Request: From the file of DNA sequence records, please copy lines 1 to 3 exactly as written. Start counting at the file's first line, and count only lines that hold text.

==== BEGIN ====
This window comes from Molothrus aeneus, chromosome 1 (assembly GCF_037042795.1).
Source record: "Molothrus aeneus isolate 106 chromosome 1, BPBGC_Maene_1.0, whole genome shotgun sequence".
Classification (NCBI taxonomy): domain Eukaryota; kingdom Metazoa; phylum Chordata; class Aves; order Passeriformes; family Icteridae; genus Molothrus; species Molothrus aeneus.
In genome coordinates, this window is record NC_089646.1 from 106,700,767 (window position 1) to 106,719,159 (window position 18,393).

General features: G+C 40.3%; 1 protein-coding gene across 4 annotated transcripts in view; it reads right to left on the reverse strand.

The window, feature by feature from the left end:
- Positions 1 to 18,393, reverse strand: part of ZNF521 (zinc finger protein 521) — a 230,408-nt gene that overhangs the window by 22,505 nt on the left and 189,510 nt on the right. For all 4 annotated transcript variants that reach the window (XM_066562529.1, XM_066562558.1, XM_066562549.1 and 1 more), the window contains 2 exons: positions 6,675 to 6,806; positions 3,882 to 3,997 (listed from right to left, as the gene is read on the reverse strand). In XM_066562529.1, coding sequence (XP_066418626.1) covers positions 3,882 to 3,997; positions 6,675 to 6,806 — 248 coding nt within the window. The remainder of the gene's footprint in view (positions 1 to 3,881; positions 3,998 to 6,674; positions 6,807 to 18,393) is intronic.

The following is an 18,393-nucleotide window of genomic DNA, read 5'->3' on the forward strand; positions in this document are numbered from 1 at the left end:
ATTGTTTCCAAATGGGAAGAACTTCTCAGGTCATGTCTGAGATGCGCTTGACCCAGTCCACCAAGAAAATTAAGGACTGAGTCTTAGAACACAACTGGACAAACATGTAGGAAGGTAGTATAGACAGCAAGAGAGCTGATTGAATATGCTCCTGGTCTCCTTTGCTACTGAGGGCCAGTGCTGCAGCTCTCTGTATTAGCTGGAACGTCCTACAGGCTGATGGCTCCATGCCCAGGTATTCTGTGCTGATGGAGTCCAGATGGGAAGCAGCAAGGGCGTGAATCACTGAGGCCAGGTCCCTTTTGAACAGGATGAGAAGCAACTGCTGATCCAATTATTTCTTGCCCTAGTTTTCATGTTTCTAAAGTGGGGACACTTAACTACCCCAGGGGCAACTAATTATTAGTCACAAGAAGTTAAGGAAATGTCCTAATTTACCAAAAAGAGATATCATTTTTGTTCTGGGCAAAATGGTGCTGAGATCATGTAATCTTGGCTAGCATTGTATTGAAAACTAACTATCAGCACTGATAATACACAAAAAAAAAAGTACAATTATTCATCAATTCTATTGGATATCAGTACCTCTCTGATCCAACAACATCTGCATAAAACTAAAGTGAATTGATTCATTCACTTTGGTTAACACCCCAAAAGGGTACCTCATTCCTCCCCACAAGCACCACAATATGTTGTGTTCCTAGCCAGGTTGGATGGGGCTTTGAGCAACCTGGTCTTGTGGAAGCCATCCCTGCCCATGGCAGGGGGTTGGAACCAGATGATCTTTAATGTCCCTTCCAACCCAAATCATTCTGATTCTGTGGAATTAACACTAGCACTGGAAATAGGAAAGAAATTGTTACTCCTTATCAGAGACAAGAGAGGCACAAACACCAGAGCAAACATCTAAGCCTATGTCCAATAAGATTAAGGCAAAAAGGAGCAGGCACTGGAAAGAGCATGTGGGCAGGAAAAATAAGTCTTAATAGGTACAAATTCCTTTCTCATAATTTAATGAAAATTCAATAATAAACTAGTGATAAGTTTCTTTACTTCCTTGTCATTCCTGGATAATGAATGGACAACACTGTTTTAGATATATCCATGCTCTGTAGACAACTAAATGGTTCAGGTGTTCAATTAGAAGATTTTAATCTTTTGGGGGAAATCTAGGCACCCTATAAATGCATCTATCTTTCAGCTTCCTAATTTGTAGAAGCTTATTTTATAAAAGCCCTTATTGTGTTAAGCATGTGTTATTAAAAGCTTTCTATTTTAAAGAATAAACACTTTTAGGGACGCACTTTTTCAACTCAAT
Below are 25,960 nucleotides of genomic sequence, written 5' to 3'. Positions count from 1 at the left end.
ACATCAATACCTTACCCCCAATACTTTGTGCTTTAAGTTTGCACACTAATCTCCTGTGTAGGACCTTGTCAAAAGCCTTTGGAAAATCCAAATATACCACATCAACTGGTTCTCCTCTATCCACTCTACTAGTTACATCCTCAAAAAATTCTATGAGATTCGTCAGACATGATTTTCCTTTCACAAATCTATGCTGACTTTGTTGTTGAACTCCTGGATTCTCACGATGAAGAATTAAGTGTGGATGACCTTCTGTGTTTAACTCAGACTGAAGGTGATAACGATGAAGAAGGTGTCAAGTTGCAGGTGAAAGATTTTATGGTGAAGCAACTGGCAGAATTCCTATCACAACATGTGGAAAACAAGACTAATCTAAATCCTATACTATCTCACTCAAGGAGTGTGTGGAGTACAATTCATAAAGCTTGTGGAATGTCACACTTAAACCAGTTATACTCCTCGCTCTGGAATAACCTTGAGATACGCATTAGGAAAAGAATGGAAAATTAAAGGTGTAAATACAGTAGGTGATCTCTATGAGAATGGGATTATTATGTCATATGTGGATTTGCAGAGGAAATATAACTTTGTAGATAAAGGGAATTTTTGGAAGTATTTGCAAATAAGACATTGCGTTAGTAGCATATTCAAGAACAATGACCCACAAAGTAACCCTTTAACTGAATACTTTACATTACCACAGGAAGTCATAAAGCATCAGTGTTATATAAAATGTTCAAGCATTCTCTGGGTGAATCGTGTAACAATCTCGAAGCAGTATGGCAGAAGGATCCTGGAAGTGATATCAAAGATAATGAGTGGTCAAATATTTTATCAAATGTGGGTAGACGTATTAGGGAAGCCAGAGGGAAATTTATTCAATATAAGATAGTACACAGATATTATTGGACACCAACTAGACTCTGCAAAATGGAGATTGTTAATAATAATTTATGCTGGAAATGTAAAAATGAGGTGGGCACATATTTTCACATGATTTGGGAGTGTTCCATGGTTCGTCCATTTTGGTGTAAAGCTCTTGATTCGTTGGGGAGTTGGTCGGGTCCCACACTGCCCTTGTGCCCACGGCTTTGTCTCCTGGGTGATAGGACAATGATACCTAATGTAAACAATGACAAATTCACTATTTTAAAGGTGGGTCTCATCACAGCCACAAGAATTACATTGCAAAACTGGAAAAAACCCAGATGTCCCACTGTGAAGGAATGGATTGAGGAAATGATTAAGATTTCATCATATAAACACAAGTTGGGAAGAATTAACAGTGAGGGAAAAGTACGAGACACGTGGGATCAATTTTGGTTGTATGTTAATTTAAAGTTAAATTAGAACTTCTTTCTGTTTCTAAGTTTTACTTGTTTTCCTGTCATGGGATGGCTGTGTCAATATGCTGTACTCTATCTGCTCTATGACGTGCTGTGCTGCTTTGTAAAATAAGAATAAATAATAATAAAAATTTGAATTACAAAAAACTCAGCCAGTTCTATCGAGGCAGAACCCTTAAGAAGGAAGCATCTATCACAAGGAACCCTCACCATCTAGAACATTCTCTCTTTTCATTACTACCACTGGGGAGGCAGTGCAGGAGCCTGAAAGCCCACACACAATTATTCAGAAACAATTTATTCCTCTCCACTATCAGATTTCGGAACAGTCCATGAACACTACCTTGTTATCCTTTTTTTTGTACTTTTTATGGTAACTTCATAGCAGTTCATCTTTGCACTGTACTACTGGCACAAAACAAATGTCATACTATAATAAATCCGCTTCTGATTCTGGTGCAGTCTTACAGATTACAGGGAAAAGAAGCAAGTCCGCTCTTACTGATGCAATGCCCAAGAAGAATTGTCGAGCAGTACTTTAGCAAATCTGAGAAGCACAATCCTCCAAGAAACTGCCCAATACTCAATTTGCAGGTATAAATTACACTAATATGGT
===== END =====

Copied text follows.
This window comes from Molothrus aeneus, chromosome 1 (assembly GCF_037042795.1).
Source record: "Molothrus aeneus isolate 106 chromosome 1, BPBGC_Maene_1.0, whole genome shotgun sequence".
Classification (NCBI taxonomy): domain Eukaryota; kingdom Metazoa; phylum Chordata; class Aves; order Passeriformes; family Icteridae; genus Molothrus; species Molothrus aeneus.